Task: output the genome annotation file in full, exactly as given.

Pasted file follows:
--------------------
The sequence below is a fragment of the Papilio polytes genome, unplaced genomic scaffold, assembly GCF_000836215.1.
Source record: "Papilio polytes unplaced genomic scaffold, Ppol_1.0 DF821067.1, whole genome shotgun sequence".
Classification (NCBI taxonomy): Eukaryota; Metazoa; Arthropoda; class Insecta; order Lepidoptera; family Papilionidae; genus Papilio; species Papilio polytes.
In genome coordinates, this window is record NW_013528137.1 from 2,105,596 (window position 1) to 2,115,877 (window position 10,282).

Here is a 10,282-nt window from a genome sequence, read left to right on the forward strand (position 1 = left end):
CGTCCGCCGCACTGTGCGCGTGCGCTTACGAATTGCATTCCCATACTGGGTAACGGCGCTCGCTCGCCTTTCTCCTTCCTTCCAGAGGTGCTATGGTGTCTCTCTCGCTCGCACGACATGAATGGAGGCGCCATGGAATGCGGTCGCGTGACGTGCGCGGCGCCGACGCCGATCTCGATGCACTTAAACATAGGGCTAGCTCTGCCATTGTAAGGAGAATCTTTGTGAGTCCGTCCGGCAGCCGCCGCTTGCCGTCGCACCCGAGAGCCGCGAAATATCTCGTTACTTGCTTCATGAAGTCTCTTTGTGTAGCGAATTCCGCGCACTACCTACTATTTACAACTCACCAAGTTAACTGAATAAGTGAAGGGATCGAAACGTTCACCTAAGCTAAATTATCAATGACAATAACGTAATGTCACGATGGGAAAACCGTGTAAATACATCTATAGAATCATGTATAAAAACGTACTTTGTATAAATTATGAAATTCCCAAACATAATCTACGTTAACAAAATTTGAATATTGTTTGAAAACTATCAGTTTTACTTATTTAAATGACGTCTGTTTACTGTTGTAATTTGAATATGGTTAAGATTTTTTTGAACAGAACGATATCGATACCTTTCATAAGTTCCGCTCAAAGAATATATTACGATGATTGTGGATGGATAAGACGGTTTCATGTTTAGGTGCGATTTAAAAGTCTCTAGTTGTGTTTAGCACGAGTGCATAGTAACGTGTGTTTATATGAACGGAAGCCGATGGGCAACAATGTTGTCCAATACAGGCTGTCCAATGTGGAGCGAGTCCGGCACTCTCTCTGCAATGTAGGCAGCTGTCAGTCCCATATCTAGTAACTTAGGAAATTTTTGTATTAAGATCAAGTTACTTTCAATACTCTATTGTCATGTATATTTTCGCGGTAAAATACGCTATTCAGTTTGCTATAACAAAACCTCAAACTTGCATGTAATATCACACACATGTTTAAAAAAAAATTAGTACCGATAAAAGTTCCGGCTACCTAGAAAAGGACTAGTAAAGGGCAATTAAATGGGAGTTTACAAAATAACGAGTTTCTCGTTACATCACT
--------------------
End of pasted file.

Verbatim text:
The sequence below is a fragment of the Papilio polytes genome, unplaced genomic scaffold, assembly GCF_000836215.1.
Source record: "Papilio polytes unplaced genomic scaffold, Ppol_1.0 DF821067.1, whole genome shotgun sequence".
Classification (NCBI taxonomy): Eukaryota; Metazoa; Arthropoda; class Insecta; order Lepidoptera; family Papilionidae; genus Papilio; species Papilio polytes.
In genome coordinates, this window is record NW_013528137.1 from 2,105,596 (window position 1) to 2,115,877 (window position 10,282).

Here is a 10,282-nt window from a genome sequence, read left to right on the forward strand (position 1 = left end):
CGTCCGCCGCACTGTGCGCGTGCGCTTACGAATTGCATTCCCATACTGGGTAACGGCGCTCGCTCGCCTTTCTCCTTCCTTCCAGAGGTGCTATGGTGTCTCTCTCGCTCGCACGACATGAATGGAGGCGCCATGGAATGCGGTCGCGTGACGTGCGCGGCGCCGACGCCGATCTCGATGCACTTAAACATAGGGCTAGCTCTGCCATTGTAAGGAGAATCTTTGTGAGTCCGTCCGGCAGCCGCCGCTTGCCGTCGCACCCGAGAGCCGCGAAATATCTCGTTACTTGCTTCATGAAGTCTCTTTGTGTAGCGAATTCCGCGCACTACCTACTATTTACAACTCACCAAGTTAACTGAATAAGTGAAGGGATCGAAACGTTCACCTAAGCTAAATTATCAATGACAATAACGTAATGTCACGATGGGAAAACCGTGTAAATACATCTATAGAATCATGTATAAAAACGTACTTTGTATAAATTATGAAATTCCCAAACATAATCTACGTTAACAAAATTTGAATATTGTTTGAAAACTATCAGTTTTACTTATTTAAATGACGTCTGTTTACTGTTGTAATTTGAATATGGTTAAGATTTTTTTGAACAGAACGATATCGATACCTTTCATAAGTTCCGCTCAAAGAATATATTACGATGATTGTGGATGGATAAGACGGTTTCATGTTTAGGTGCGATTTAAAAGTCTCTAGTTGTGTTTAGCACGAGTGCATAGTAACGTGTGTTTATATGAACGGAAGCCGATGGGCAACAATGTTGTCCAATACAGGCTGTCCAATGTGGAGCGAGTCCGGCACTCTCTCTGCAATGTAGGCAGCTGTCAGTCCCATATCTAGTAACTTAGGAAATTTTTGTATTAAGATCAAGTTACTTTCAATACTCTATTGTCATGTATATTTTCGCGGTAAAATACGCTATTCAGTTTGCTATAACAAAACCTCAAACTTGCATGTAATATCACACACATGTTTAAAAAAAAATTAGTACCGATAAAAGTTCCGGCTACCTAGAAAAGGACTAGTAAAGGGCAATTAAATGGGAGTTTACAAAATAACGAGTTTCTCGTTACATCACT